UNIVERSITY PLACE, Wash. – A U.S. Open with so many unknowns felt strangely familiar Thursday.
What played out here at Chambers Bay basically followed the first few pages of the USGA’s setup manual: Start out playable for the opener, crank up the intensity for Round 2, and then push the course to the breaking point over the weekend.
“I think they’ve got it down pretty well at this point,” Matt Kuchar said.
And so it was Thursday that two of the game’s best ball-strikers posted 65s, 25 players broke par (the most since 1992) and the first-round scoring average was a gentle 72.72 (lowest since 2003).
Said Michael Putnam, the local product who has logged more rounds here than any player in the field: “It’s about as easy it can play right now.”
Which means it’s only going to get harder, much harder, and that’s when many of the players’ fears about setup and firmness may be realized.
Some have already seen the course at its scariest. Kuchar was among those who heeded Mike Davis’ advice and headed to the Evergreen State early. He played the course last weekend, when it was tan and crusty.
“It was about as firm as I’ve seen a golf course,” he said.
Not the best first impression.
During the practice rounds here several players wondered whether Chambers was already teetering on the edge. The 16th was so concrete-hard, amateur Lee McCoy dribbled his ball down the fairway.
The course is always the biggest early-week story at the U.S. Open, but this year it seemed like it was the only topic of discussion. Players fret over anything new, of course, but Chambers forced those creatures of habit to expand their golfing minds and embrace the differences in elevation change (200 feet) and grass (fescue) and style (linksy).
And then they eased into this Open. Players made birdies, lots of them (372!), and by the end of the day there were 41 scores of par or better.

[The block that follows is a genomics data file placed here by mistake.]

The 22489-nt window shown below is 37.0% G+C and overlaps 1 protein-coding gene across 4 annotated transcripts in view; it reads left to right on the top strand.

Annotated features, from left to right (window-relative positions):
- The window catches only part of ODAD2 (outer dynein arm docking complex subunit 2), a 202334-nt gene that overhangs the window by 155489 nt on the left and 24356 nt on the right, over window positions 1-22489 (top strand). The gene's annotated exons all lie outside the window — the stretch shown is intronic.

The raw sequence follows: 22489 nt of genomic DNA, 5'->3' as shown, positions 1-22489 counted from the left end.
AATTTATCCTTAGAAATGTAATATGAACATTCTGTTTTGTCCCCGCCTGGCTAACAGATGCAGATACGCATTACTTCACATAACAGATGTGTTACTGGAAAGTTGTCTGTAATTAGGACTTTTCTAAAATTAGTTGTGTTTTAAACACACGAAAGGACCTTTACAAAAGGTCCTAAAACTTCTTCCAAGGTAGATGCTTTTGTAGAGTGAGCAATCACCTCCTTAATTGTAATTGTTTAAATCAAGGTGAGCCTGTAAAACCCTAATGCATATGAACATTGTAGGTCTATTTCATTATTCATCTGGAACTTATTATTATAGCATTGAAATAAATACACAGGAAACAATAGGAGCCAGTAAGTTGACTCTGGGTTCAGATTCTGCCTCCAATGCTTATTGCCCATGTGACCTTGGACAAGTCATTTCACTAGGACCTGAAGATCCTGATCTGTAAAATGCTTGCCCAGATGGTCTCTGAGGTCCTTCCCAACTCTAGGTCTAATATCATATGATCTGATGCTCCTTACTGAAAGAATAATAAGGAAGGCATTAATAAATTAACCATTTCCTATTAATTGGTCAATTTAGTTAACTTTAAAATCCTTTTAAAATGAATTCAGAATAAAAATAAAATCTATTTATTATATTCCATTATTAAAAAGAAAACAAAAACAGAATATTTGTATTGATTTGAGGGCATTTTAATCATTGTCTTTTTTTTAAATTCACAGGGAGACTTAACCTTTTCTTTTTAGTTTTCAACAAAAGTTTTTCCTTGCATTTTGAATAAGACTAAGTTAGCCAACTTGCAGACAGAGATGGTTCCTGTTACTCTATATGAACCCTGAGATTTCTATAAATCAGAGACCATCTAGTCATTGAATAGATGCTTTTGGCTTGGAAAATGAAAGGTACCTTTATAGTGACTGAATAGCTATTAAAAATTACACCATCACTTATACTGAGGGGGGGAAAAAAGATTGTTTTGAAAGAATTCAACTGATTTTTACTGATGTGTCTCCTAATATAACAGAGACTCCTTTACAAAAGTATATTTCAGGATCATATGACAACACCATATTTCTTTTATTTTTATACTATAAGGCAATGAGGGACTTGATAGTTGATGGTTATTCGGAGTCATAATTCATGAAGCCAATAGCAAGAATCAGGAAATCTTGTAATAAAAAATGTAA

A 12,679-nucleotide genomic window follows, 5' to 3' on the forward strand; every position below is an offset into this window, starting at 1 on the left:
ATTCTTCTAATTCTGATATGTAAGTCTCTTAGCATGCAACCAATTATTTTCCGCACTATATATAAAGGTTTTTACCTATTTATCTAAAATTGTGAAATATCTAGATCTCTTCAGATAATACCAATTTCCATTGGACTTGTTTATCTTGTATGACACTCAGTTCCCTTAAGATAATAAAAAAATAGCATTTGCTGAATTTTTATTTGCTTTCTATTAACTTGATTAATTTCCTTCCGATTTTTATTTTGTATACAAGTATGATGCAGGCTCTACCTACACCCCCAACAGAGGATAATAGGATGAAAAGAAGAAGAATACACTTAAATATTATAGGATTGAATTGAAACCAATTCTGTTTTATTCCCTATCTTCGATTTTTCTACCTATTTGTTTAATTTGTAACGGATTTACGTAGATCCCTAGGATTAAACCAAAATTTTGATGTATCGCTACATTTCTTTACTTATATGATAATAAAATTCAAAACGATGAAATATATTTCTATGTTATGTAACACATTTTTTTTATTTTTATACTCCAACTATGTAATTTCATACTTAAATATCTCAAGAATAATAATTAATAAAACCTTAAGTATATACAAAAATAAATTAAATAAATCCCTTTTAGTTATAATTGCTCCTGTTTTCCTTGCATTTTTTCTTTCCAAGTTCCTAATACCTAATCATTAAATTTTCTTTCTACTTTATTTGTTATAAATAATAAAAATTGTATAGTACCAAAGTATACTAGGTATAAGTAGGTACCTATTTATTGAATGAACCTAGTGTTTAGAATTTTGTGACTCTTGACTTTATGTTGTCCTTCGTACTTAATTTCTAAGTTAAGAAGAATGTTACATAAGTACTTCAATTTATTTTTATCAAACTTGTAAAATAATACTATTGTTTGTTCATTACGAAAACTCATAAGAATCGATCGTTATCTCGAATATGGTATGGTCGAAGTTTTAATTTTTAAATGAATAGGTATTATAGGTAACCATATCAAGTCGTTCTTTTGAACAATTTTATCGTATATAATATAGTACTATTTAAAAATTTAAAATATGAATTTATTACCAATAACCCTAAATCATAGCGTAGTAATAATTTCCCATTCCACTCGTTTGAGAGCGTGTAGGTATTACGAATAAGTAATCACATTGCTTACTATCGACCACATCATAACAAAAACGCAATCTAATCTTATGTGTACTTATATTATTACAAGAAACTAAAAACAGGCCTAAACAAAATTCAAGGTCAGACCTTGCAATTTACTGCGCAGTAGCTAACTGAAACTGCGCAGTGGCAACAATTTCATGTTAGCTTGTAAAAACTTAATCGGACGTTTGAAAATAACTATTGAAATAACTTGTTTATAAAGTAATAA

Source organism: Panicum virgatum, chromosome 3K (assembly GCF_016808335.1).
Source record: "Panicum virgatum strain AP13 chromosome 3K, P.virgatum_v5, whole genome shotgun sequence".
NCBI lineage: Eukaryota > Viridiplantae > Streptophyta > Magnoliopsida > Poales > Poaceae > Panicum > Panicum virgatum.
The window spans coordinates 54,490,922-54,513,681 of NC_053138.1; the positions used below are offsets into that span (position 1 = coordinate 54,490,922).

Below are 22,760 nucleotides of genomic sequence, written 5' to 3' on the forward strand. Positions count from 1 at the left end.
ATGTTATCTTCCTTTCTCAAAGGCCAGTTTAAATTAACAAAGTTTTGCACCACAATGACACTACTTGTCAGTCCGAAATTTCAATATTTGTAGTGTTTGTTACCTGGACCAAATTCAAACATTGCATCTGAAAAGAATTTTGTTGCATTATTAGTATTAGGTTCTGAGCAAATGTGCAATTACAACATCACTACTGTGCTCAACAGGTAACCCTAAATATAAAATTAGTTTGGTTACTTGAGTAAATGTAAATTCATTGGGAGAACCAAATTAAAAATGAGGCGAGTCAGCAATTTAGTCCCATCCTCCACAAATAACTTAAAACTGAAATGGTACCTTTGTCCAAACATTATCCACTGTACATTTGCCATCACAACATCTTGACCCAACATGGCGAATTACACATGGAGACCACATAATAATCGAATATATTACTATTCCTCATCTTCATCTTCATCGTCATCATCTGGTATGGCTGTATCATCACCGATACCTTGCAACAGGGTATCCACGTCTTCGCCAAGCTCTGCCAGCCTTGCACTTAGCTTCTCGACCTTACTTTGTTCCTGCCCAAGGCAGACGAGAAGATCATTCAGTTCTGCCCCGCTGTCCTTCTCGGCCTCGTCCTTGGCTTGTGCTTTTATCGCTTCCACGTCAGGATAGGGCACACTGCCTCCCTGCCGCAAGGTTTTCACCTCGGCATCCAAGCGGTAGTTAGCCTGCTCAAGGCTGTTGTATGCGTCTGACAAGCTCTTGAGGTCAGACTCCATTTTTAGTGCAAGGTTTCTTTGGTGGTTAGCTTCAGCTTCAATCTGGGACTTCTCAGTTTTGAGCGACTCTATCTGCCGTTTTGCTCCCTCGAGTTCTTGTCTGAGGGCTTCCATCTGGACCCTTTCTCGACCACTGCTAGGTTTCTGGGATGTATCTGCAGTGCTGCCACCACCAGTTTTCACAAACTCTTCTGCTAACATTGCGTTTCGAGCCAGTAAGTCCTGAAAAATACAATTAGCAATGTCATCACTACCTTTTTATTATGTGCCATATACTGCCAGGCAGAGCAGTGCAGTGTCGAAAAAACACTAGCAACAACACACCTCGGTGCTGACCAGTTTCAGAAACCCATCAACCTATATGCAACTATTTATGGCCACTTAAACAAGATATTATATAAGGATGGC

Overcast skies helped keep some moisture in the severe (and heavily criticized) greens, and the wind only picked up late in the afternoon.
Henrik Stenson, one of the co-leaders, said that he was able to “attack” and fire at a few flags, words rarely spoken in this championship.
Patrick Reed shot 66 and lamented the fact that he also left six birdies “dead in the center, short.”
“I told my brother earlier in the week someone might shoot 6 under in the first round,” said Putnam, who wasn’t far off. “That will give the USGA some oomph to get it back to even par.”
The course played firmer and more difficult in the afternoon, not surprisingly, but those off late also had the added benefit of watching the coverage, like they would overseas for the Open Championship. Jordan Spieth saw a few 9-irons and wedge shots take a hop and stop and realized it’d be the most scorable round of the week.
“It’s going to get more challenging from here,” he said.
Indeed, there’s an unmistakable wariness about what lies ahead.
It’s no coincidence that six of the past 10 years the winning score has been even par or higher. Throw out the rain-softened 2011 Open, and only 10 players have finished 72 holes in red numbers during that span.
“It’s only going to get tougher as the week goes on,” Jason Day said. “It’s all about attitude.”
Said Kuchar: “There’s still something about a U.S. Open that you’re always a little nervous on the course. You know that things can get away quickly if you’re not dialed in just right. If you’re not hitting crisp, good, quality shots, then you’re going to go in places that you don’t want to be.”
More and more players will find those hellish places soon.
They won’t get two cracks at a vulnerable Chambers Bay.